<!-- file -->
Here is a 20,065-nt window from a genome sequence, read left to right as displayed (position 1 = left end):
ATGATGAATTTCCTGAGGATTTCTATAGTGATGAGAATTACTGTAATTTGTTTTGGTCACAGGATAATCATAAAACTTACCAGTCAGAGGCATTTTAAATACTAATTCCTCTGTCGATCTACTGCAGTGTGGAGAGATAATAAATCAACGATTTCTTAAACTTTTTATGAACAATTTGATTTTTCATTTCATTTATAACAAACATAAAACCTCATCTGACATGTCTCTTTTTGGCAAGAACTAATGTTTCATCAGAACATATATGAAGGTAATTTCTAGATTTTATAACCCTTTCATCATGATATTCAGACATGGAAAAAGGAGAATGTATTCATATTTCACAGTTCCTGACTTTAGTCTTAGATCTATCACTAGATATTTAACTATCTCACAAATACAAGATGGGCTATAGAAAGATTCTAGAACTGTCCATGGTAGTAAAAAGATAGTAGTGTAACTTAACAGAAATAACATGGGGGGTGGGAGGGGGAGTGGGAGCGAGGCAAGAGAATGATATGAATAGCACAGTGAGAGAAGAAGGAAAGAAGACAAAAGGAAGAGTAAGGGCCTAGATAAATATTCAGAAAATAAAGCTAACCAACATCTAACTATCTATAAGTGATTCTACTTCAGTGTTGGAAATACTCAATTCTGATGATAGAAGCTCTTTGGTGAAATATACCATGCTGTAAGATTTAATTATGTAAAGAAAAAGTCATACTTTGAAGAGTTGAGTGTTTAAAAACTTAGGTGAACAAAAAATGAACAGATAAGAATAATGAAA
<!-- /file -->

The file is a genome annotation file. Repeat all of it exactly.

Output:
Here is a 20,065-nt window from a genome sequence, read left to right as displayed (position 1 = left end):
ATGATGAATTTCCTGAGGATTTCTATAGTGATGAGAATTACTGTAATTTGTTTTGGTCACAGGATAATCATAAAACTTACCAGTCAGAGGCATTTTAAATACTAATTCCTCTGTCGATCTACTGCAGTGTGGAGAGATAATAAATCAACGATTTCTTAAACTTTTTATGAACAATTTGATTTTTCATTTCATTTATAACAAACATAAAACCTCATCTGACATGTCTCTTTTTGGCAAGAACTAATGTTTCATCAGAACATATATGAAGGTAATTTCTAGATTTTATAACCCTTTCATCATGATATTCAGACATGGAAAAAGGAGAATGTATTCATATTTCACAGTTCCTGACTTTAGTCTTAGATCTATCACTAGATATTTAACTATCTCACAAATACAAGATGGGCTATAGAAAGATTCTAGAACTGTCCATGGTAGTAAAAAGATAGTAGTGTAACTTAACAGAAATAACATGGGGGGTGGGAGGGGGAGTGGGAGCGAGGCAAGAGAATGATATGAATAGCACAGTGAGAGAAGAAGGAAAGAAGACAAAAGGAAGAGTAAGGGCCTAGATAAATATTCAGAAAATAAAGCTAACCAACATCTAACTATCTATAAGTGATTCTACTTCAGTGTTGGAAATACTCAATTCTGATGATAGAAGCTCTTTGGTGAAATATACCATGCTGTAAGATTTAATTATGTAAAGAAAAAGTCATACTTTGAAGAGTTGAGTGTTTAAAAACTTAGGTGAACAAAAAATGAACAGATAAGAATAATGAAA